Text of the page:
Monday, December 7, 2015

Designing your products as a line: Shampoo recipe for dry hair

As we saw last week (and in August!), we can alter the ingredients in our products when we're designing a line of things to be used together. If we're using a conditioner after shampoo, we could make something very basic that contains only surfactants, water, and preservatives that would cleanse our hair, but it wouldn't feel very nice when we rinsed. Let's take a look at what we could use and leave out given the review we've done in the last week. (Check out the posts below if you don't know what I'm talking about!)

Let's say you want to make a shampoo for someone with dry hair who will be using an intense conditioner afterwards. You don't necessarily need to use a cationic polymer, but it would make one's hair feel nicer in between shampoo and conditioning, so I'm suggesting it. Glycerin is a great moisturizer, so let's include that. I'm thinking we can leave out the panthenol because we'll use it in a conditioner, and and I'll leave out the protein. I think I'll include some chamomile extract to help with transepidermal water loss on the scalp in the cool down phase.

I'll base this recipe on this conditioning shampoo for dry hair recipe I've made in the past. If you don't have the glycol distearate, leave it out and thicken with Crothix. If you scroll down in that post, you'll see a recipe there for moisturizing using water soluble oils that doesn't use the glycol distearate.  The big difference between that recipe and this one are the changes I noted above.

62.5% distilled water
10% cocamidopropyl betaine
15% SMC taurate or decyl glucoside (or a combination your hair likes)
2% glycol distearate
5% glycerin

3% cationic polymer like honeyquat or polyquat 7
0.5% powdered chamomile extract
0.5% to 1% preservative
1% to 2% fragrance or essential oils
(up to 2% Crothix - when cooled down - optional)

Heat the heated phase to 65˚C and mix together well until the glycol distearate is incorporated. (I have found that heating the glycol distearate in one container, the other ingredients in another until the glycol distearate has melted, then incorporating the two containers works well). Make sure you are not seeing any little shards of glycol distearate in the mix.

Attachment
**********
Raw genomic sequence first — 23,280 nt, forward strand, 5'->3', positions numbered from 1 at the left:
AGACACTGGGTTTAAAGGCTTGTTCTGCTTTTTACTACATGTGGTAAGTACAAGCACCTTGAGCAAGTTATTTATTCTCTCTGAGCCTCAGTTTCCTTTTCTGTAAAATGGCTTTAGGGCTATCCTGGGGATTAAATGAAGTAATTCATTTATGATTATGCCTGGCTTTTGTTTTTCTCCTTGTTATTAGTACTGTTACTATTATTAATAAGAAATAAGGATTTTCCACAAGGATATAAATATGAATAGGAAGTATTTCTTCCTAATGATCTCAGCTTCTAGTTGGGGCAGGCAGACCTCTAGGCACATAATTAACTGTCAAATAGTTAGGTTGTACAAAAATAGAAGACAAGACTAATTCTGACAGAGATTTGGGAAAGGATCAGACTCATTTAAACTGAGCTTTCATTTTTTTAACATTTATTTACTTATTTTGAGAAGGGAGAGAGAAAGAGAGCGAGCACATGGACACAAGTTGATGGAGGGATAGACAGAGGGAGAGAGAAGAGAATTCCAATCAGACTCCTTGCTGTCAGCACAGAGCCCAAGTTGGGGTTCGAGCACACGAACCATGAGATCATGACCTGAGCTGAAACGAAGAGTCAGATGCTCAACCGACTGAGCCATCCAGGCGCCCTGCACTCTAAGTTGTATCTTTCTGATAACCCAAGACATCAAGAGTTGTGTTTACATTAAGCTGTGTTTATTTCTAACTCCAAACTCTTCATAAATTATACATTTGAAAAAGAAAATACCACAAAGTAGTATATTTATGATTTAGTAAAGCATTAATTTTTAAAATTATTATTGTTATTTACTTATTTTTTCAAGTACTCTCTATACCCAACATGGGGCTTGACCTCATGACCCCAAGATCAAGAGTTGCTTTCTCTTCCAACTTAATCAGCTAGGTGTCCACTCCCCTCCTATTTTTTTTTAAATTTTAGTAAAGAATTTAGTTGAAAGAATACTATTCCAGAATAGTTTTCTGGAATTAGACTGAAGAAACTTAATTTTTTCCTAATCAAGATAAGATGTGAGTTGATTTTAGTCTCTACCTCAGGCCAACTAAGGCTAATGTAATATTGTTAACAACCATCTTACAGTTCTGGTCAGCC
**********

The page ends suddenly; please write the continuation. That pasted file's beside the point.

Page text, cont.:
When the mixture has cooled to 45C or lower, add the cool down ingredients.

You may need to include up to 2% Crothix if you are using fragrance oils that include vanilla or other surfactant thinning fragrances. Add this when the product has cooled completely and can sit for at least 24 hours (preferably longer).

Not a huge difference between the original recipe and this one, except I've left out the aloe vera, protein, dimethicone, and panthenol. We're relying upon our glycol distearate to be both a moisturizing and a thickener in this product. If you don't use the glycol distearate, it is a very thin product. If you don't want to thicken it with Crothix, then put it in a pump bottle and use it that way. I'm not joking; this product is like water!

It's easy to modify any of the recipes you're currently using with the ideas of making a line in mind. Remove what you want, and increase the water by that percentage. Leaving out 2% dimethicone, add 2% to your distilled water amount. Removing 3% protein? Add 3% to the water amount.

Related post:
How do I modify the recipe when I add or substract an ingredient? 

Other posts in this series:
Shampoo - How does it work?
Shampoo - What's in it? Surfactants
Shampoo - What's in it? Other ingredients
Shampoo - Increasing mildness & viscosity
Shampoo - Conditioning agents
Shampoo - Dimethicone
Shampoo - Proteins and amino acids
Shampoo - Thickeners
Shampoo - Panthenol and other humectants
Shampoo - Extracts

Join me tomorrow where we take a look at modifying an oily hair shampoo!


Elisabeth said...

I remember having read (site only available in Swedish, sorry -- I can send you a link and translate the paragraphs if you want to delve deeper into the subject, though unfortunately I don't remember if they cited a source) that conditioning shampoos with both anionic and cationic surfactants "obviously won't" work, since the positively and negatively charged ingredients cancel each other out, and thus, the Wash&Go-types of shampoo are a waste of ingredients and money. OTOH, your experiences seem to suggest otherwise, and since Internet is chock full of all kinds of commonsense fallacies, it wouldn't surprise me if this is more or less bunk. (My experience is somewhat coloured by the fact that I've been using BTMS-225 for some time, and my 2-in-1 shampoos could be more conditioning. I now have a source of BTMS-50, presumably it works better.)